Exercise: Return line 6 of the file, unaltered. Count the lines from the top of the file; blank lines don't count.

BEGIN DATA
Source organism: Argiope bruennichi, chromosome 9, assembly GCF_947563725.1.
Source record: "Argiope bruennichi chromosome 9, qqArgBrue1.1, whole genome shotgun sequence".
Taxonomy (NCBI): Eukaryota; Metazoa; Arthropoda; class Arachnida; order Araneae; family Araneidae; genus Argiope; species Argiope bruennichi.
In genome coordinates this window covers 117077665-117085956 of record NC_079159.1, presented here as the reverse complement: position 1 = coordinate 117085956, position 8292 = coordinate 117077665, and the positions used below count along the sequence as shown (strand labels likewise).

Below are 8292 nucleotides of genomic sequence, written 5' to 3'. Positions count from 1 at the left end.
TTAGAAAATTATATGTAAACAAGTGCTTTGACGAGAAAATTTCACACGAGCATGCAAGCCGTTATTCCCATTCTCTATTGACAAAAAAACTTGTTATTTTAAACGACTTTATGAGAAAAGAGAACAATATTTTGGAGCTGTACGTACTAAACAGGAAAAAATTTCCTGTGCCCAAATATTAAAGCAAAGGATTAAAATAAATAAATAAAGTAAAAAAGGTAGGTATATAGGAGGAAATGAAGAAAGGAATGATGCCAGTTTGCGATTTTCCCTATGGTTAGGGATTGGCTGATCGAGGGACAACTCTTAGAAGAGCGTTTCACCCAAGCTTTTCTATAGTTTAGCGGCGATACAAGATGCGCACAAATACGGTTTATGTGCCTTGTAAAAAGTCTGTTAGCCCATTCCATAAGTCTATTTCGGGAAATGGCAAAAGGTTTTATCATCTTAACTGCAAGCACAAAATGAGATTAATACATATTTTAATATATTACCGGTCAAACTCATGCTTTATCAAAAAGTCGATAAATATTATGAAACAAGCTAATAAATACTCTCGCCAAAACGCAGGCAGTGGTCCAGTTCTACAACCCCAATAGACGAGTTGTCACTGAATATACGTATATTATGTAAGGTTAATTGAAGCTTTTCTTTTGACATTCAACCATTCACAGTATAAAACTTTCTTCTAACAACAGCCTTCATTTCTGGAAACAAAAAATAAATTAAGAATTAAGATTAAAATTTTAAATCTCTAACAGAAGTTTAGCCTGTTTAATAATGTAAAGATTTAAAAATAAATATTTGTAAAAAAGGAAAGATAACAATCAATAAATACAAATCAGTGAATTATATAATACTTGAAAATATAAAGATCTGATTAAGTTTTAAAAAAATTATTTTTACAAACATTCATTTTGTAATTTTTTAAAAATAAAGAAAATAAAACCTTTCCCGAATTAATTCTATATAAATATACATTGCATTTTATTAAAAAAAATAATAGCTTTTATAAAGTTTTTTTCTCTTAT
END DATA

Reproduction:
TTAGAAAATTATATGTAAACAAGTGCTTTGACGAGAAAATTTCACACGAGCATGCAAGCCGTTATTCCCATTCTCTATTGACAAAAAAACTTGTTATTTTAAACGACTTTATGAGAAAAGAGAACAATATTTTGGAGCTGTACGTACTAAACAGGAAAAAATTTCCTGTGCCCAAATATTAAAGCAAAGGATTAAAATAAATAAATAAAGTAAAAAAGGTAGGTATATAGGAGGAAATGAAGAAAGGAATGATGCCAGTTTGCGATTTTCCCTATGGTTAGGGATTGGCTGATCGAGGGACAACTCTTAGAAGAGCGTTTCACCCAAGCTTTTCTATAGTTTAGCGGCGATACAAGATGCGCACAAATACGGTTTATGTGCCTTGTAAAAAGTCTGTTAGCCCATTCCATAAGTCTATTTCGGGAAATGGCAAAAGGTTTTATCATCTTAACTGCAAGCACAAAATGAGATTAATACATATTTTAATATATTACCGGTCAAACTCATGCTTTATCAAAAAGTCGATAAATATTATGAAACAAGCTAATAAATACTCTCGCCAAAACGCAGGCAGTGGTCCAGTTCTACAACCCCAATAGACGAGTTGTCACTGAATATACGTATATTATGTAAGGTTAATTGAAGCTTTTCTTTTGACATTCAACCATTCACAGTATAAAACTTTCTTCTAACAACAGCCTTCATTTCTGGAAACAAAAAATAAATTAAGAATTAAGATTAAAATTTTAAATCTCTAACAGAAGTTTAGCCTGTTTAATAATGTAAAGATTTAAAAATAAATATTTGTAAAAAAGGAAAGATAACAATCAATAAATACAAATCAGTGAATTATATAATACTTGAAAATATAAAGATCTGATTAAGTTTTAAAAAAATTATTTTTACAAACATTCATTTTGTAATTTTTTAAAAATAAAGAAAATAAAACCTTTCCCGAATTAATTCTATATAAATATACATTGCATTTTATTAAAAAAAATAATAGCTTTTATAAAGTTTTTTTCTCTTAT